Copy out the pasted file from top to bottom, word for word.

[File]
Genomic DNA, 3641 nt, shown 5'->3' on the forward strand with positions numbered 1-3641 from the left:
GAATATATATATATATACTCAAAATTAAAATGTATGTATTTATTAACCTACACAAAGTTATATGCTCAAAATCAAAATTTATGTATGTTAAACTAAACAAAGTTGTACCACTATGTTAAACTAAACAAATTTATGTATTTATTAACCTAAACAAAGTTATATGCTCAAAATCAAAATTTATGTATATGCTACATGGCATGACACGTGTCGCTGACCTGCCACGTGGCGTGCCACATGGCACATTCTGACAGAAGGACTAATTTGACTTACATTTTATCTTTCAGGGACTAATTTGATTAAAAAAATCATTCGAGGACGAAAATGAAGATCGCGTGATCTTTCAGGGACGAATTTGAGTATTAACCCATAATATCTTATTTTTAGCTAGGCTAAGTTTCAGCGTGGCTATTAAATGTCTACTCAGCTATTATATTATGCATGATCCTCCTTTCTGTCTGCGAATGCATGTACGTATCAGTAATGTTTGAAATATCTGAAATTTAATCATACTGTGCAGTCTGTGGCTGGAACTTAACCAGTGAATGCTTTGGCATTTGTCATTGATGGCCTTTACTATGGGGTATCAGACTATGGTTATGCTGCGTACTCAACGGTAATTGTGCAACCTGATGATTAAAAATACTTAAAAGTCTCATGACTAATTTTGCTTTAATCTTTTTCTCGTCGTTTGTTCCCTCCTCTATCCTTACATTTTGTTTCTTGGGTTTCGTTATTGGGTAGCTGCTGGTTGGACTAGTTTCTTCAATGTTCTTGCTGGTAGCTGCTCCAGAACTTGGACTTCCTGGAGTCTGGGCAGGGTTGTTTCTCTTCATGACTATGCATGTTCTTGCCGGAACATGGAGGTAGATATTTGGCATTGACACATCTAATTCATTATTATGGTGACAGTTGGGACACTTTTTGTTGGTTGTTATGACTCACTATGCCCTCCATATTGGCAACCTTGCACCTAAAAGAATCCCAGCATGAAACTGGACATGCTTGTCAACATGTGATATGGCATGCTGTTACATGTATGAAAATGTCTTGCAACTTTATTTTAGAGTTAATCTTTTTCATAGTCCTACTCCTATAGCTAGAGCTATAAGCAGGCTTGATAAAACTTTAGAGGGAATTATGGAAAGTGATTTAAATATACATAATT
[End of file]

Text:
Genomic DNA, 3641 nt, shown 5'->3' on the forward strand with positions numbered 1-3641 from the left:
GAATATATATATATATACTCAAAATTAAAATGTATGTATTTATTAACCTACACAAAGTTATATGCTCAAAATCAAAATTTATGTATGTTAAACTAAACAAAGTTGTACCACTATGTTAAACTAAACAAATTTATGTATTTATTAACCTAAACAAAGTTATATGCTCAAAATCAAAATTTATGTATATGCTACATGGCATGACACGTGTCGCTGACCTGCCACGTGGCGTGCCACATGGCACATTCTGACAGAAGGACTAATTTGACTTACATTTTATCTTTCAGGGACTAATTTGATTAAAAAAATCATTCGAGGACGAAAATGAAGATCGCGTGATCTTTCAGGGACGAATTTGAGTATTAACCCATAATATCTTATTTTTAGCTAGGCTAAGTTTCAGCGTGGCTATTAAATGTCTACTCAGCTATTATATTATGCATGATCCTCCTTTCTGTCTGCGAATGCATGTACGTATCAGTAATGTTTGAAATATCTGAAATTTAATCATACTGTGCAGTCTGTGGCTGGAACTTAACCAGTGAATGCTTTGGCATTTGTCATTGATGGCCTTTACTATGGGGTATCAGACTATGGTTATGCTGCGTACTCAACGGTAATTGTGCAACCTGATGATTAAAAATACTTAAAAGTCTCATGACTAATTTTGCTTTAATCTTTTTCTCGTCGTTTGTTCCCTCCTCTATCCTTACATTTTGTTTCTTGGGTTTCGTTATTGGGTAGCTGCTGGTTGGACTAGTTTCTTCAATGTTCTTGCTGGTAGCTGCTCCAGAACTTGGACTTCCTGGAGTCTGGGCAGGGTTGTTTCTCTTCATGACTATGCATGTTCTTGCCGGAACATGGAGGTAGATATTTGGCATTGACACATCTAATTCATTATTATGGTGACAGTTGGGACACTTTTTGTTGGTTGTTATGACTCACTATGCCCTCCATATTGGCAACCTTGCACCTAAAAGAATCCCAGCATGAAACTGGACATGCTTGTCAACATGTGATATGGCATGCTGTTACATGTATGAAAATGTCTTGCAACTTTATTTTAGAGTTAATCTTTTTCATAGTCCTACTCCTATAGCTAGAGCTATAAGCAGGCTTGATAAAACTTTAGAGGGAATTATGGAAAGTGATTTAAATATACATAATT